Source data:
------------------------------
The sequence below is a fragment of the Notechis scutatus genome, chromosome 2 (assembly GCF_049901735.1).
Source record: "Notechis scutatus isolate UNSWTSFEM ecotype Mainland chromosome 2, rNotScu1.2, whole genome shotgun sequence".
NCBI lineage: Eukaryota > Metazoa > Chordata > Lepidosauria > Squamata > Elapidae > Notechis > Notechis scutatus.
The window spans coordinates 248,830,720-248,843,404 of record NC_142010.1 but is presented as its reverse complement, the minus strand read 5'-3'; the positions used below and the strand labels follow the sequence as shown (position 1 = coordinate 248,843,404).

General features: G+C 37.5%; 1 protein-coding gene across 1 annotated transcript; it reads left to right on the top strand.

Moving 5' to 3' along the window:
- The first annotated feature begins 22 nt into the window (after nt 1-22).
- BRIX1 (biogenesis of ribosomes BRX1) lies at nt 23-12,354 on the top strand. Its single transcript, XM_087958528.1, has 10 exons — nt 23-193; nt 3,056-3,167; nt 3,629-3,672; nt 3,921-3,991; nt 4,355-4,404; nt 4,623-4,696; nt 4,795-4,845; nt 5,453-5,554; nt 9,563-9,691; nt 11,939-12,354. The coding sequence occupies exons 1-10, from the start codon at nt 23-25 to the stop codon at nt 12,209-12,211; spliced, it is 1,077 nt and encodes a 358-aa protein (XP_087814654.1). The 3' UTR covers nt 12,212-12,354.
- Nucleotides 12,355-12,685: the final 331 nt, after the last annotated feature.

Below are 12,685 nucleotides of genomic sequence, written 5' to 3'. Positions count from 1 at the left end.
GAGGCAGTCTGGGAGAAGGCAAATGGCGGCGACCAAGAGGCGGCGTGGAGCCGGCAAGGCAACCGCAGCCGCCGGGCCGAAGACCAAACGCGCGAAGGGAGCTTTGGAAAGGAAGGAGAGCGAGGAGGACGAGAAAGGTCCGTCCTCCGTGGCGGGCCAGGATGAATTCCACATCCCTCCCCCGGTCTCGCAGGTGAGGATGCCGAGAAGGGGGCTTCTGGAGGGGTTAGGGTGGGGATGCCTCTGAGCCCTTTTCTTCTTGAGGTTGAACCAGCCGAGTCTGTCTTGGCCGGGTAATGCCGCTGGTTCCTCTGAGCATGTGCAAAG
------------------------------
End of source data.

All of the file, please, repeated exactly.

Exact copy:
The sequence below is a fragment of the Notechis scutatus genome, chromosome 2 (assembly GCF_049901735.1).
Source record: "Notechis scutatus isolate UNSWTSFEM ecotype Mainland chromosome 2, rNotScu1.2, whole genome shotgun sequence".
NCBI lineage: Eukaryota > Metazoa > Chordata > Lepidosauria > Squamata > Elapidae > Notechis > Notechis scutatus.
The window spans coordinates 248,830,720-248,843,404 of record NC_142010.1 but is presented as its reverse complement, the minus strand read 5'-3'; the positions used below and the strand labels follow the sequence as shown (position 1 = coordinate 248,843,404).

General features: G+C 37.5%; 1 protein-coding gene across 1 annotated transcript; it reads left to right on the top strand.

Moving 5' to 3' along the window:
- The first annotated feature begins 22 nt into the window (after nt 1-22).
- BRIX1 (biogenesis of ribosomes BRX1) lies at nt 23-12,354 on the top strand. Its single transcript, XM_087958528.1, has 10 exons — nt 23-193; nt 3,056-3,167; nt 3,629-3,672; nt 3,921-3,991; nt 4,355-4,404; nt 4,623-4,696; nt 4,795-4,845; nt 5,453-5,554; nt 9,563-9,691; nt 11,939-12,354. The coding sequence occupies exons 1-10, from the start codon at nt 23-25 to the stop codon at nt 12,209-12,211; spliced, it is 1,077 nt and encodes a 358-aa protein (XP_087814654.1). The 3' UTR covers nt 12,212-12,354.
- Nucleotides 12,355-12,685: the final 331 nt, after the last annotated feature.

Below are 12,685 nucleotides of genomic sequence, written 5' to 3'. Positions count from 1 at the left end.
GAGGCAGTCTGGGAGAAGGCAAATGGCGGCGACCAAGAGGCGGCGTGGAGCCGGCAAGGCAACCGCAGCCGCCGGGCCGAAGACCAAACGCGCGAAGGGAGCTTTGGAAAGGAAGGAGAGCGAGGAGGACGAGAAAGGTCCGTCCTCCGTGGCGGGCCAGGATGAATTCCACATCCCTCCCCCGGTCTCGCAGGTGAGGATGCCGAGAAGGGGGCTTCTGGAGGGGTTAGGGTGGGGATGCCTCTGAGCCCTTTTCTTCTTGAGGTTGAACCAGCCGAGTCTGTCTTGGCCGGGTAATGCCGCTGGTTCCTCTGAGCATGTGCAAAG